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2010-04-24 / Church

Focus on the Family with Dr. James Dobson

Anxiety About Children’s Future Can Spoil The Present

Question: My children are still
young, and they are doing fine
now, but I worry a lot about the
adolescent years that lie ahead.
I’ve seen other parents go
through some pretty terrible
things when their teenagers began
to rebel. How can I help my sons
avoid that turmoil ten years from
now?
Dr. Dobson: The apprehension
that you describe is well-founded,
and many parents feel something
similar today. The most important
suggestion I can make is for you
to redouble your efforts to build
good relationships with your kids
while they are young. That is the
key to surviving the adolescent
years. If they emerge from
childhood with doubts about
whether you really love and care
for them, anything is possible
during the turbulent teens.
Boundaries, restrictions and
threats will be no match for
adolescent anger, frustration and
resentment. As author Josh
McDowell said, “Rules without
relationship lead to rebellion.” He
is right. That’s why parents can’t
afford to get preoccupied with
business and other pursuits that
interfere with the task of raising
children. Kids are young for such
a brief period. During that window
of opportunity, they must be given
priority.
Once you’ve done what you
can to lay the proper foundation, I
urge you to approach your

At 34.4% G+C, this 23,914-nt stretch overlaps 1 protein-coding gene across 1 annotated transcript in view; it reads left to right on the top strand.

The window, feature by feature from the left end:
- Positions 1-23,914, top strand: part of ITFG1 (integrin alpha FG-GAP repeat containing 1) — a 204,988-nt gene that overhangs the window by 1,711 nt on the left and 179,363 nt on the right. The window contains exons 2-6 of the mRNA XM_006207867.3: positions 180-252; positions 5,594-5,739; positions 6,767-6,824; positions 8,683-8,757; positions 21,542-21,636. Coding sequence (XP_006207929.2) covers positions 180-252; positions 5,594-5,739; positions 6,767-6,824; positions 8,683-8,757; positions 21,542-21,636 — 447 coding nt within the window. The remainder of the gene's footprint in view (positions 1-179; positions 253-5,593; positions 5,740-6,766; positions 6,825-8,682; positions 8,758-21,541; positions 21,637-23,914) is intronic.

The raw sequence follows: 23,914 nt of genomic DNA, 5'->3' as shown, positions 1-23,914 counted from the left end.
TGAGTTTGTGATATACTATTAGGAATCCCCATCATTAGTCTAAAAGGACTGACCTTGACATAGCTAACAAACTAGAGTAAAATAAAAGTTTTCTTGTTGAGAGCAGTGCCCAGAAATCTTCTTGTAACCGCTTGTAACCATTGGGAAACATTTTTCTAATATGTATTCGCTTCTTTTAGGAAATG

parenting duties with confidence.
Anxiety about the future is risky
in itself. It can make parents
tentative and insecure in dealing
with their youngsters. They don’t
dare cross them or deny their
wishes for fear of being hated in
the teen years. Teenagers pick up
those vibes intuitively, which often
generates disrespect in return.
Don’t make that mistake. You have
been placed in a position of
authority over your young
children. Lead them with confidence
and care.

Question: If it is natural for a
toddler to break all the rules,
should he be disciplined for
routine misbehavior?
Dr. Dobson: Toddlers get into
trouble most frequently because
of their natural desire to touch,
bite, taste, smell and break
everything within their grasp.
These are normal and healthy
reactions that should not be
inhibited. When, then, should
they be subjected to mild
discipline? When they openly
defy their parents’ very clear
commands! When he runs the
other way when called, purposely
slams his milk glass on the floor,
dashes into the street when being
told to stop, screams and throws
a tantrum at bedtime, or hits his
friends. These behavior patterns
should be discouraged. Even in
these situations, however, severe
punishment is unwarranted. A firm
rap on the fingers or a few minutes
sitting on a chair will usually
convey the same message as
convincingly. Spankings should
be reserved for a child’s moments
of greatest antagonism, usually

occurring after the second, third
or fourth birthdays.
Without watering down
anything I have written about
discipline, it should also be
understood that I am a firm believer
in the judicious use of grace (and
humor) in parent-child relationships.
In a world in which children
are often pushed to grow up too
fast, their spirits can dry out like
prunes beneath the constant gaze
of critical eyes. It is refreshing to
see parents temper their harshness
with a measure of “unmerited
favor.” Likewise, there’s nothing
that buoys every member of a
family quite like laughter and a
lighthearted spirit in the home.
Dr. Dobson is founder and
Chairman Emeritus of the
nonprofit organization Focus on
the Family, Colorado Springs,
Colo. 80995
(www.focusonthefamily.org).

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